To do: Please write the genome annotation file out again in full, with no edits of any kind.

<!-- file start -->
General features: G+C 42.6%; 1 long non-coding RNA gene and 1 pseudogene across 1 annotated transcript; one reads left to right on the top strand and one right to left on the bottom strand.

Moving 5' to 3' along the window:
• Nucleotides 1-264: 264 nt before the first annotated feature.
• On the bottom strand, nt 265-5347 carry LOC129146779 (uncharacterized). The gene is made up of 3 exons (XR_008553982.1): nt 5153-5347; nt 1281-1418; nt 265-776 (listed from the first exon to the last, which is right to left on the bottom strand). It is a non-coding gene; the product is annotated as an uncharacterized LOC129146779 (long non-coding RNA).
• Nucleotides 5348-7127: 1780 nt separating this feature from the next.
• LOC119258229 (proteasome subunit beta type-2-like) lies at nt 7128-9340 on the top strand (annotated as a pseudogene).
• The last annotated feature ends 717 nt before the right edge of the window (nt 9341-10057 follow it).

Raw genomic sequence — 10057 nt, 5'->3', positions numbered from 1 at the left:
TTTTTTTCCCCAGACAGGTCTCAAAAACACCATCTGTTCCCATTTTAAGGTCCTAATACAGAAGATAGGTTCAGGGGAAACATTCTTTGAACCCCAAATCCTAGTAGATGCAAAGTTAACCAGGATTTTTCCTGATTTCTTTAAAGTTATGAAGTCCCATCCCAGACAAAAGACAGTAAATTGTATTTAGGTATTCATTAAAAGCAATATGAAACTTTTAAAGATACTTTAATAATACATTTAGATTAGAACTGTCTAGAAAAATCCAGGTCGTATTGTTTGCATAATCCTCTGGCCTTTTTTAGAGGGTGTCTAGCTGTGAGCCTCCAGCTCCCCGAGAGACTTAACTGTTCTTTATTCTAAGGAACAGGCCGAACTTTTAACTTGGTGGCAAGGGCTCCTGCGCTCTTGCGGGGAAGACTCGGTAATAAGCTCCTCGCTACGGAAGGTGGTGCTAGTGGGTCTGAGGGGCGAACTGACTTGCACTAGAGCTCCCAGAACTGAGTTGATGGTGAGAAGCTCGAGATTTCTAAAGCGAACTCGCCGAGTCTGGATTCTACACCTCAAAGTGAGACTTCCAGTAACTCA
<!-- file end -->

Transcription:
General features: G+C 42.6%; 1 long non-coding RNA gene and 1 pseudogene across 1 annotated transcript; one reads left to right on the top strand and one right to left on the bottom strand.

Moving 5' to 3' along the window:
• Nucleotides 1-264: 264 nt before the first annotated feature.
• On the bottom strand, nt 265-5347 carry LOC129146779 (uncharacterized). The gene is made up of 3 exons (XR_008553982.1): nt 5153-5347; nt 1281-1418; nt 265-776 (listed from the first exon to the last, which is right to left on the bottom strand). It is a non-coding gene; the product is annotated as an uncharacterized LOC129146779 (long non-coding RNA).
• Nucleotides 5348-7127: 1780 nt separating this feature from the next.
• LOC119258229 (proteasome subunit beta type-2-like) lies at nt 7128-9340 on the top strand (annotated as a pseudogene).
• The last annotated feature ends 717 nt before the right edge of the window (nt 9341-10057 follow it).

Raw genomic sequence — 10057 nt, 5'->3', positions numbered from 1 at the left:
TTTTTTTCCCCAGACAGGTCTCAAAAACACCATCTGTTCCCATTTTAAGGTCCTAATACAGAAGATAGGTTCAGGGGAAACATTCTTTGAACCCCAAATCCTAGTAGATGCAAAGTTAACCAGGATTTTTCCTGATTTCTTTAAAGTTATGAAGTCCCATCCCAGACAAAAGACAGTAAATTGTATTTAGGTATTCATTAAAAGCAATATGAAACTTTTAAAGATACTTTAATAATACATTTAGATTAGAACTGTCTAGAAAAATCCAGGTCGTATTGTTTGCATAATCCTCTGGCCTTTTTTAGAGGGTGTCTAGCTGTGAGCCTCCAGCTCCCCGAGAGACTTAACTGTTCTTTATTCTAAGGAACAGGCCGAACTTTTAACTTGGTGGCAAGGGCTCCTGCGCTCTTGCGGGGAAGACTCGGTAATAAGCTCCTCGCTACGGAAGGTGGTGCTAGTGGGTCTGAGGGGCGAACTGACTTGCACTAGAGCTCCCAGAACTGAGTTGATGGTGAGAAGCTCGAGATTTCTAAAGCGAACTCGCCGAGTCTGGATTCTACACCTCAAAGTGAGACTTCCAGTAACTCA